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NCJRS Abstract

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NCJ Number: 215636 
Title: Immediate Action/Rapid Deployment (From Patrol Response to Contemporary Problems: Enhancing Performance of First Responders Through Knowledge and Experience, P 173-196, 2006, John A. Kolman, ed. -- See NCJ-215624)
Author(s): Mike Odle
Date Published: 2006
Page Count: 24
Sponsoring Agency: Charles C. Thomas
Springfield, IL 62704
Sale Source: Charles C. Thomas
2600 South First Street
Springfield, IL 62704
United States of America
Publisher: http://www.ccthomas.com/ 
Type: Instructional Material
Format: Book Chapter
Language: English
Country: United States of America
Annotation: This chapter describes the characteristics of scenarios and offenders that warrant first-responder tactics of "Immediate Action/Rapid Deployment;" (IA/RD) tactics are presented in detail.
Abstract: IA/RD tactics are recommended for situations in which one or more people are engaged in ongoing aggressive, deadly behavior, such as occurred at Columbine High School in Littleton, CO, in April 1999. Shortly after the Columbine attack, the SWAT team leaders of the Los Angeles Police Department met to discuss how first-responder patrol officers should approach a similar scenario. The consensus of the SWAT leaders was that the first-responding officers--ideally four officers--should enter the location as a contact team using a diamond formation. The main objective of the team would be to stop the assailant's deadly behavior. Additional officers could be used as a second contact team, if needed, or as a rescue team to help with the removal of victims in need of emergency medical care. This strategy and tactics evolved to become the core of what is now called "Immediate Action/ Rapid Deployment." Under the diamond formation, the "designated cover officer" takes the point position in the front of the diamond. This officer generally carries a shotgun. The team leader assumes a position to the left of right flank of the diamond, and the general-purpose officer is positioned opposite the team leader's flank. The assistant team leader assumes the rear guard position at the back point of the diamond. This formation allows for 360-degree coverage and surveillance while the team moves in an aggressive, controlled, and precise manner. Other issues discussed are the use of deadly force, use of cover fire, lag time, and encountering explosive devices. Fire department and tactical emergency medical services are also discussed. Procedures when the SWAT team arrives are discussed. 7 diagrams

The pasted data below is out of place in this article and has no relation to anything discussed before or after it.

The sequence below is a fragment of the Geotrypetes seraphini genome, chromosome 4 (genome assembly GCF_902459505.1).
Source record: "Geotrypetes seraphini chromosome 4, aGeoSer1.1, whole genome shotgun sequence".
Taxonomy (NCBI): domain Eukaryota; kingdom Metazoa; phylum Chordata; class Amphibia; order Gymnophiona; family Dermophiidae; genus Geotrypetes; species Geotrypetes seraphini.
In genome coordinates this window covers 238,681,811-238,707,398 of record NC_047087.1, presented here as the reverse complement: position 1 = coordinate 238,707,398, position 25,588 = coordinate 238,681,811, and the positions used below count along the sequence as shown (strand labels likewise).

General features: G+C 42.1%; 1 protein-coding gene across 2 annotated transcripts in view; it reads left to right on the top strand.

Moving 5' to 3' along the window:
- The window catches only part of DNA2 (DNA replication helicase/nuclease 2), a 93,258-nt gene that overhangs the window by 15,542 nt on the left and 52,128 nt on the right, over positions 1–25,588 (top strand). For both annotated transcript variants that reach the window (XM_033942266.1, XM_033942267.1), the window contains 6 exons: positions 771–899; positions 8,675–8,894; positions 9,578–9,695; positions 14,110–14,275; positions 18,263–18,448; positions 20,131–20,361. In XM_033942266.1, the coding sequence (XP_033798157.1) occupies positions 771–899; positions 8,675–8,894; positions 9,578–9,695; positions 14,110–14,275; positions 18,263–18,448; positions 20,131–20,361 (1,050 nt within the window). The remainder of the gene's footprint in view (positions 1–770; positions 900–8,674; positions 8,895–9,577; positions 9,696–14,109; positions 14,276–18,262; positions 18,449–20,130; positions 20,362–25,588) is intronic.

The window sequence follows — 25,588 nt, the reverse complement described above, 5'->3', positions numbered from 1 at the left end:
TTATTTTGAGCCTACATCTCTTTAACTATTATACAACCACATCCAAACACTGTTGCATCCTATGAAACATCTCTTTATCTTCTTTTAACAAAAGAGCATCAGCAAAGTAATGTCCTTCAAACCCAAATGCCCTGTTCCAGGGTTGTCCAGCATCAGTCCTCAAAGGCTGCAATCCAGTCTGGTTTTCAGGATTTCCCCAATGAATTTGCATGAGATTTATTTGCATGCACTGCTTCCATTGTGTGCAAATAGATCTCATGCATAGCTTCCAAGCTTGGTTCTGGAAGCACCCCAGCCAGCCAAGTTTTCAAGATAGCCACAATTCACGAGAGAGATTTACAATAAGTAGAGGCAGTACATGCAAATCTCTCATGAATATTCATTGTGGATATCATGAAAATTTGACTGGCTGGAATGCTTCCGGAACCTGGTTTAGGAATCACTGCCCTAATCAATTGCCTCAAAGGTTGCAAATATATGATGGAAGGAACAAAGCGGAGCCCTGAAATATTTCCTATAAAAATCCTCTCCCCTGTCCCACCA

Main Term(s): Patrol Training
Index Term(s): Police emergency planning; Police emergency procedures; Police policies and procedures; Violent crimes; Violent offenders
To cite this abstract, use the following link:
http://www.ncjrs.gov/App/publications/abstract.aspx?ID=237222

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